HIV-1 infection of the central nervous system (CNS) induces conditions of stress that trigger an array of cellular responses with the capacity to affect HIV-1 gene expression, alter the homeostatic state of the host cell, and stimulate co-existing opportunistic pathogens. Recent results from evaluating brain tissue obtained from AIDS patients with neurologic disorders have revealed enhanced expression of BAG3 in astrocytes and perivascular microglial cells. BAG3 is an anti-apoptotic/pro-survival protein that associates with a key stress response chaperone protein, HSP70, and modulates its activity on re-folding of damaged proteins and delivery of its cargo to proteasomes. These events influence several pathways involved in cell survival and apoptosis including mitochondrial membrane depolarization, caspase activation, DNA damage, cell cycle progression, and others. Activation of BAG3 can also be observed during the course of HIV-1 infection of microglia, a cell type that supports viral replication in the brain. Interestingly, activation of BAG3 appears to augment cell survival as silencing of BAG3 by siRNA increases the rate of apoptosis in HIV-1 infected microglial cells. Induction of BAG3 may have a negative impact on HIV-1 replication as BAG3 possesses the ability to suppress HIV-1 gene transcription in both microglia and astrocytes. Indeed these events may be reversed once the level of BAG3 is reduced in the cells. In glial cells this can be accomplished upon activation of the human opportunistic virus, JCV, whose early protein suppresses BAG3 transcription and may alleviate the negative effect of BAG3 on HIV-1 and promote apoptotic pathways. These observations are relevant to the neuropathogenesis of AIDS as replication of JCV, which results in the development of progressive multifocal leukoencephalopthy (PML), is frequently seen in AIDS patients. All of these observations have led us to hypothesize that BAG3, by assisting cells to survive the initial infection with HIV-1, can play a critical role in converting cells to become a long-term reservoir for the virus. With this notion, we plan to investigate the molecular events involved in the differential regulation of BAG3 in CNS cells, identify the pathway by which BAG3 suppresses HIV-1 expression and replication, investigate the impact of JCV via suppression of BAG3 upon HIV-1 expression, and determine the mechanism involved in BAG3 mediated cell survival in HIV-1 infected cells. We will employ molecular, cellular, and virological approaches to address these questions and examine the biological relevance of our findings by immunohistochemical evaluation of clinical samples from patients with HIV-1 CNS disease.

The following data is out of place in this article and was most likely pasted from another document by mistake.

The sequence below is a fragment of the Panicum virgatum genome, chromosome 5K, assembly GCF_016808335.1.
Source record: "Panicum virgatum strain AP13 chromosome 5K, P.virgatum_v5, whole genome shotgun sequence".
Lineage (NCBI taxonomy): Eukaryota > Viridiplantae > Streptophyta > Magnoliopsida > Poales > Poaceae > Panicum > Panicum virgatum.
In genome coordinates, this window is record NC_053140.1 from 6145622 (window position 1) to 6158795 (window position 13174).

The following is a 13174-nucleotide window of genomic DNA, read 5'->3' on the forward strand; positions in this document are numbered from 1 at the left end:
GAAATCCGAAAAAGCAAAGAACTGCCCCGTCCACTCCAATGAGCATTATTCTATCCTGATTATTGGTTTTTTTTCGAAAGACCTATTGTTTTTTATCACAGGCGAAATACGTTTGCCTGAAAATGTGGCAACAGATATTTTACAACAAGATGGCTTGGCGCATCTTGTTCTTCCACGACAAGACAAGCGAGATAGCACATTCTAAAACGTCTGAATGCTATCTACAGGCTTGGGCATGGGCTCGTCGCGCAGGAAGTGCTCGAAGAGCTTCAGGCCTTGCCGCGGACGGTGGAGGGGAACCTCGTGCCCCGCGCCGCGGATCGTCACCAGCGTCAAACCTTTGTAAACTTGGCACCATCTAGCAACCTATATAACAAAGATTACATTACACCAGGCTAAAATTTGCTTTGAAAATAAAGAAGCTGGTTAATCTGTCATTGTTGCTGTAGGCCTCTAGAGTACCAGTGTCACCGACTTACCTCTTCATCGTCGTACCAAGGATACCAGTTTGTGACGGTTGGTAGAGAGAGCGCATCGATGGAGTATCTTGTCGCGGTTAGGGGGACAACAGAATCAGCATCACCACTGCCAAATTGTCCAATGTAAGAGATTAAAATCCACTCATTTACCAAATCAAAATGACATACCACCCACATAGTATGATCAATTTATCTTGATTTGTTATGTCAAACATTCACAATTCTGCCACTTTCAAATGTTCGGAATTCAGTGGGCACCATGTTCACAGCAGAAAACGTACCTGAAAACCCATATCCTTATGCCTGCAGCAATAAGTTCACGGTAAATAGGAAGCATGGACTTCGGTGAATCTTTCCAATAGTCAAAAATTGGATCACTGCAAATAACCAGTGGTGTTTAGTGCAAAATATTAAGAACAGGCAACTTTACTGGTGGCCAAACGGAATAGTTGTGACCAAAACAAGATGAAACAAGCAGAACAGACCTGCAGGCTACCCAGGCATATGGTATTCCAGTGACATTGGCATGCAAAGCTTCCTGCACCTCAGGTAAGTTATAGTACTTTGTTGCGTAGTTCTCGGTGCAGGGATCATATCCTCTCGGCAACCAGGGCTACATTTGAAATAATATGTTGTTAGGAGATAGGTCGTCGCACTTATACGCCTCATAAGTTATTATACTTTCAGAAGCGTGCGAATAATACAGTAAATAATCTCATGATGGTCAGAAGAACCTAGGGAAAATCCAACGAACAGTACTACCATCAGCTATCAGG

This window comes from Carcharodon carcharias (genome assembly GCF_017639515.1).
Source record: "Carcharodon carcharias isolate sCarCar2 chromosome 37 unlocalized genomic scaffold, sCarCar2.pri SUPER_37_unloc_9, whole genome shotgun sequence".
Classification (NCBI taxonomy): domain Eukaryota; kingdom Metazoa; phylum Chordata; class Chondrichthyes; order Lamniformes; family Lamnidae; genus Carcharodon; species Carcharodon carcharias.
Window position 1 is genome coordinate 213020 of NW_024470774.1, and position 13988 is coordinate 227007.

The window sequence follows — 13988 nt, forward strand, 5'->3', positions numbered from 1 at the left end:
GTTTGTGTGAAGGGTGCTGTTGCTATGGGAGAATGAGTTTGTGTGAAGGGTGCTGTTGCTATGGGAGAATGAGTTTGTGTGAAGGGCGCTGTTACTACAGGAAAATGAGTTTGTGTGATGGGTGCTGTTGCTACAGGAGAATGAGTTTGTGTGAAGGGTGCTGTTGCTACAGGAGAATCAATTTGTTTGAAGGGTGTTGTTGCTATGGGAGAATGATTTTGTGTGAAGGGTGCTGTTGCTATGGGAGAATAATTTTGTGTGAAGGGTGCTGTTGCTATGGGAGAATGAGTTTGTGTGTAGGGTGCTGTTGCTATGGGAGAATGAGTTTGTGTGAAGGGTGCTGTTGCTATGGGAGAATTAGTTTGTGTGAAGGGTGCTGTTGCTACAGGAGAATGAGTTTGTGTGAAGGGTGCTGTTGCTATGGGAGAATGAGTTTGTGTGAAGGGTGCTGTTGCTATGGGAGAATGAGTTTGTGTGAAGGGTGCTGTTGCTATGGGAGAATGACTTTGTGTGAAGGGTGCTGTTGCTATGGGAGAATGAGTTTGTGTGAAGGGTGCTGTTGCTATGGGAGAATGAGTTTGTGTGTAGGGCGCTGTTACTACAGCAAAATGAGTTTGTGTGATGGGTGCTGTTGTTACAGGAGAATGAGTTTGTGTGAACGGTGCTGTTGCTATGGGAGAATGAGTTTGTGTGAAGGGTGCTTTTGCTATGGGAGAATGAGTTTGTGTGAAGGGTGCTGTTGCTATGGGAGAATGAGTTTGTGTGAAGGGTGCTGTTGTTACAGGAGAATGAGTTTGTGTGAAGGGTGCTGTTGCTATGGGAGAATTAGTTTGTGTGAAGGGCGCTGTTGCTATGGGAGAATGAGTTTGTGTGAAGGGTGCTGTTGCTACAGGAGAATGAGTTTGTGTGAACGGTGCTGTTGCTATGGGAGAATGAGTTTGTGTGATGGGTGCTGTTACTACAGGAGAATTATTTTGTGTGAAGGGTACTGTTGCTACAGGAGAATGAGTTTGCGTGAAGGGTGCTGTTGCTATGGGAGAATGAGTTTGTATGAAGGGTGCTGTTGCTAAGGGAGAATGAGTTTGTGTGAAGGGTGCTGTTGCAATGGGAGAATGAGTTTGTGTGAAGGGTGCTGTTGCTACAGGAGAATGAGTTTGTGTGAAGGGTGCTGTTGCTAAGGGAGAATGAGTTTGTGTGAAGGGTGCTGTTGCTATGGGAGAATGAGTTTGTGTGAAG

The ability of certain cell types to survive for long periods following HIV-1 infection and thereby to function as long-term viral reservoirs is a critical consideration in HIV-1 therapy and appears to be a major obstacle to eradicating the virus from infected hosts particularly from brain. The studies proposed in this application explore the involvement of one of the key cellular proteins, BAG3, in this event.
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